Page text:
Just a small point James…the Audi logo that you are using is an old style logo. The new logo adopted is with “Audi” in a different font and larger rings.


Whilst I would be glad to see another engine in F1, I’d be saddened to see another famous name go. Please, if it happens, let it be a Williams-Porsche rather than just a Porsche.


Sincerely hope we don’t see Williams sell out to a foreign owned racing team. Williams can only be Williams if it remains an independent British racing team.


I dont think anybody that buys WilliamsF1 will get rid of the name, they have too much history behind it. After Ferrari and McLaren, Williams is the longest continously running team in F1 today. (correct me if Im wrong)


A difficult one. I really hope Williams returns to the top but it has had a difficult few years and, if I’m honest, I think I’d rather the name disappeared than witness the sad death throes of Lotus or Tyrrell or BRM again.

There’s readers who will only know Tyrrell and BRM from books and so it will be for many names in the future. F1 moves on.


Am I allowed to reply to myself? Better still, buy out Hispania!

James, I’ve heard your performance in nearly holding Alesi has secured you the second car for Abu Dhabi …


1600cc turbo????

Get real boys we all want big engines like the v10’s but we wont get them.

James, whatever happened to Whitmarsh, Head, Stewart and many other’s suggestion that a 2000cc V6 turbo would be a better option and more importantly make a proper sound.This would be less stressed (less boost required) than a 1600cc and be in line with the making engines last theory.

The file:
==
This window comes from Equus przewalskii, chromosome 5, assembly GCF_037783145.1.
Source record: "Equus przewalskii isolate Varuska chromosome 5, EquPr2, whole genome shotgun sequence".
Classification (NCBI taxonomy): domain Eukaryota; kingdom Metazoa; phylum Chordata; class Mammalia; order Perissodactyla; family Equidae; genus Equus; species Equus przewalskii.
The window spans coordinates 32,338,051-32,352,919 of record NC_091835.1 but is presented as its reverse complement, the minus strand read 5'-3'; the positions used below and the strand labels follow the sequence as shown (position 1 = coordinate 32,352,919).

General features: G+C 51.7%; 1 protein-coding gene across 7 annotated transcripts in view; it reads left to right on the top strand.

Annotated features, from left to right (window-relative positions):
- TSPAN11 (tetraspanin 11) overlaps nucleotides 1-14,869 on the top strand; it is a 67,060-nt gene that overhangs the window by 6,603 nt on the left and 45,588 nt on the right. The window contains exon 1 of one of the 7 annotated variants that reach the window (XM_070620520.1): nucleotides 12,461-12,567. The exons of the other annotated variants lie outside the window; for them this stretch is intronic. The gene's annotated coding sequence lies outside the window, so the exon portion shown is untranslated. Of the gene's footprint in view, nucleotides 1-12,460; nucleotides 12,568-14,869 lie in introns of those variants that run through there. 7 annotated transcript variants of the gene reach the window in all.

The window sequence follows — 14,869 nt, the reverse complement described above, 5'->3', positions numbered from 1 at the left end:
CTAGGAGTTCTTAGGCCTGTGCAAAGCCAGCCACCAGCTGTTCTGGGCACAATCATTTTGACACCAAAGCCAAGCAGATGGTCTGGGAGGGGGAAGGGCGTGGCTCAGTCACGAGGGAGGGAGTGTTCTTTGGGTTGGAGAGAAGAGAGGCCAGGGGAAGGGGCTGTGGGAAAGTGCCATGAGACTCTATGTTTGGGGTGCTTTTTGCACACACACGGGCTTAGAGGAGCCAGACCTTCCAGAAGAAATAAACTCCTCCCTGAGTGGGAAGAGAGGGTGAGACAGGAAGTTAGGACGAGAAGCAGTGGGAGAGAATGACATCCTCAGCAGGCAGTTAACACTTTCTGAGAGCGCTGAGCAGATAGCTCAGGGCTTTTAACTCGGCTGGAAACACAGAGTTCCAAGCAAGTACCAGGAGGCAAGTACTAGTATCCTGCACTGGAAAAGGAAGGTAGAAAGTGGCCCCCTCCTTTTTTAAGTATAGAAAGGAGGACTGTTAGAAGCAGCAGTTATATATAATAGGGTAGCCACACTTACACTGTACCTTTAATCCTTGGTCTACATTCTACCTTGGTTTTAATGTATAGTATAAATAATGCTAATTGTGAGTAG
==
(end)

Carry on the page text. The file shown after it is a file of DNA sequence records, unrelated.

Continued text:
I think the engine has to be right and satisfy all parties ie the fans wanting an engine that sound right, give us a v6 perleeeese mister!!!!


Despite the McLaren-TAG past, I can’t really see Porsche linking up with McLaren as they will soon be making a directly-competing road car, BMW and Williams seemed to end their relationship on less-than-friendly terms and Porsche’s last involvement with a midfield team (Footwork) was a bit of a shocker so who do they team up with?

Buying Toro Rosso would appear to be the cheapest choice if they are going for ownership but they would probably have to invest heavily in it – with the Italian base rebadging it as Lamborghini F1 would seem to be a more natural fit – when I think of Porsche it’s always sportscars that spring to mind.

From a cultural, geographical and infrastructure viewpoint surely buying Sauber would make the most sense especially as it has proven that it is capable of building a race-winning car (and some dogs!). Also I can’t help but think that Peter Sauber would see a sale to VW as preferable to ensure the long-term future of the team (just don’t mention BMW…).


If i want to see 1.6L 4 pots racing around ill go to my local asda carpark after midnight. F1 is about power and glamour. Let them have 3.0 engines again, with no restrictions, but 4 per season. A mix of V8/V10/V12 would add some magic that we have been missing for a few years. Pretty much every manufacturer makes road going 3.0L engines, how many make 1.6 turbos? I dont see the relevance a 1.6L has to Porsche or Ferrari.


Mem’ries! Whilst I love the sentiment, I guess the truth is outside factors will dictate F1’s future engine formula and 1.6 turbos have more everyday road and commercial relevance than large multi-cylinder, thoroughbreds.

Remember the 1980s? Everything from the Porsche 911 to the humble Metro came as a turbo! I drove a girlfriend’s Montego turbo once (that was more than enough), I couldn’t believe it was possible to buy so much understeer in a single purchase!


‘Lo again all. Back on air.

BRM. Ahhhh. With all due respect to apologies to Ferrari, every BRM ever built sounded glorious, better to my ear than a Ferrari, especially the supercharged V16.

Anyway, I just want to point out that maybe a 1600cc, 4-cylinder formula could bring in a greater diversity of engines than just VW-Porsche-Audi. I wrote a column that ran in Racecar Engineering a couple of years back, arguing for a motorcycle engine based F2 (ironically enough, that piece ran in the same issue that announced the current spec-formula F2. Ouch). That same idea can, and should, work in F1 as well.